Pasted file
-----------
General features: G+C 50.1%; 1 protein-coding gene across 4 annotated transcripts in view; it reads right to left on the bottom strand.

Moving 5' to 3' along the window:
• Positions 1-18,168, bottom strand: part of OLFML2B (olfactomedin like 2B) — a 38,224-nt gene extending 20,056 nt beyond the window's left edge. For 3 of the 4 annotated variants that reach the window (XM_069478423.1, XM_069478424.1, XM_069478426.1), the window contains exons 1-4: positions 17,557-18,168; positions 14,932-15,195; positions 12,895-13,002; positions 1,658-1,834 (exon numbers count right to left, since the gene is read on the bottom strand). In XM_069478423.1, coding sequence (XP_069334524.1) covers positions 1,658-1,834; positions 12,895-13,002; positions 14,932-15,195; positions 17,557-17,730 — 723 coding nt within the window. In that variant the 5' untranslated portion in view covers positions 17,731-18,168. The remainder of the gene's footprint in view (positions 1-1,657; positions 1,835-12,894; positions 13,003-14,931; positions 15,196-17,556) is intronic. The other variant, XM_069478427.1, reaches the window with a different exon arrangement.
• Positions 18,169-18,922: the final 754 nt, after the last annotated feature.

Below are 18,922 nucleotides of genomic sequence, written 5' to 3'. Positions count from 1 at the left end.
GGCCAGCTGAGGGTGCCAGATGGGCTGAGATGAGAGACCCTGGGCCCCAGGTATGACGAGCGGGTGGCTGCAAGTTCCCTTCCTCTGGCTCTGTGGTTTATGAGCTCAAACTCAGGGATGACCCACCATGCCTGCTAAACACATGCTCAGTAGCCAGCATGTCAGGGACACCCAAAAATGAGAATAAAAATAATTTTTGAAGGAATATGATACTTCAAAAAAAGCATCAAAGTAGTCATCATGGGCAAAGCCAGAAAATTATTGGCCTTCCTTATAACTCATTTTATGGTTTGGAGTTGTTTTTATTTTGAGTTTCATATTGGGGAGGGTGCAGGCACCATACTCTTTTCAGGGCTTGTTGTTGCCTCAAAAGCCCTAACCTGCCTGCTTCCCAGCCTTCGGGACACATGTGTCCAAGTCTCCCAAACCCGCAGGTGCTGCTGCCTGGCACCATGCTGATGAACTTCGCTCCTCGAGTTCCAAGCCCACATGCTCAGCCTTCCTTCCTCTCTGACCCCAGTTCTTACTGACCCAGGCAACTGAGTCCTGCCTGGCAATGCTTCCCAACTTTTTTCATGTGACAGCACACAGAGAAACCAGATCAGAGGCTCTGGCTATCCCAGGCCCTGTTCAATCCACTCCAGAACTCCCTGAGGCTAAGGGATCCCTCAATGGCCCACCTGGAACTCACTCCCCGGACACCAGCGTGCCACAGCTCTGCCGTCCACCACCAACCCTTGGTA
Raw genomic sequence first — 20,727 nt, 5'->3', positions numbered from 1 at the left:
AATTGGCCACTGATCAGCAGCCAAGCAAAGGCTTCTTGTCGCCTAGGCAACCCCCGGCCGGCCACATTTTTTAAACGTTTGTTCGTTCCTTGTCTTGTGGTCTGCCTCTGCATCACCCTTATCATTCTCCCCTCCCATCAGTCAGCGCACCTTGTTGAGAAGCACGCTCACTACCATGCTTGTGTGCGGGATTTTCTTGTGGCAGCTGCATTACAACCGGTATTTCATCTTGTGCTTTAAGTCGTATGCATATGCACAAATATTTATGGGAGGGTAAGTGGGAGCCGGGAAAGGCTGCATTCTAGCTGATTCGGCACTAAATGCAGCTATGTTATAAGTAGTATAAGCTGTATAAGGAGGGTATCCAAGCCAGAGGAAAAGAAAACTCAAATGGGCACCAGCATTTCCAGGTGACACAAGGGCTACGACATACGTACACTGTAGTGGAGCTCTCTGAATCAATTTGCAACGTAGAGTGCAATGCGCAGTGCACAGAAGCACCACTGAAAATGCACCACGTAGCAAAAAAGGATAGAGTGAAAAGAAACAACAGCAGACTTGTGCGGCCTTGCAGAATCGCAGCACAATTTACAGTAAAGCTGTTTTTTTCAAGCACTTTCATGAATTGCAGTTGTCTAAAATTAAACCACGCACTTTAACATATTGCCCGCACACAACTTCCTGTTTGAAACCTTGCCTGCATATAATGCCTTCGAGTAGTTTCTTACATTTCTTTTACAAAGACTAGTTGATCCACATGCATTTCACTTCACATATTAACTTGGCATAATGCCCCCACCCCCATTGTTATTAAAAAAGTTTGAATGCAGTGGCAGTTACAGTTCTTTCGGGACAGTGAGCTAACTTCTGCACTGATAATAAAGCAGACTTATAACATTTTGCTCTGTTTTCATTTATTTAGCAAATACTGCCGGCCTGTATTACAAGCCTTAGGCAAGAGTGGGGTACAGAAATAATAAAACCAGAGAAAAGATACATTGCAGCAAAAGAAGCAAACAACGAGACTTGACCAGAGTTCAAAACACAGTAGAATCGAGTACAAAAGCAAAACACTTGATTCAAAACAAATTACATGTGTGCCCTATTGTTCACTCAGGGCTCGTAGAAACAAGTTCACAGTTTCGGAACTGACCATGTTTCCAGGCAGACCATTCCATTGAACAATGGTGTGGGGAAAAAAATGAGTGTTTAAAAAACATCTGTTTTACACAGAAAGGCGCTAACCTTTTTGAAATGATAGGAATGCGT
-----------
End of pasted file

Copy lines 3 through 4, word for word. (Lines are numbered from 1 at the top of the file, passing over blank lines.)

• Positions 1-18,168, bottom strand: part of OLFML2B (olfactomedin like 2B) — a 38,224-nt gene extending 20,056 nt beyond the window's left edge. For 3 of the 4 annotated variants that reach the window (XM_069478423.1, XM_069478424.1, XM_069478426.1), the window contains exons 1-4: positions 17,557-18,168; positions 14,932-15,195; positions 12,895-13,002; positions 1,658-1,834 (exon numbers count right to left, since the gene is read on the bottom strand). In XM_069478423.1, coding sequence (XP_069334524.1) covers positions 1,658-1,834; positions 12,895-13,002; positions 14,932-15,195; positions 17,557-17,730 — 723 coding nt within the window. In that variant the 5' untranslated portion in view covers positions 17,731-18,168. The remainder of the gene's footprint in view (positions 1-1,657; positions 1,835-12,894; positions 13,003-14,931; positions 15,196-17,556) is intronic. The other variant, XM_069478427.1, reaches the window with a different exon arrangement.
• Positions 18,169-18,922: the final 754 nt, after the last annotated feature.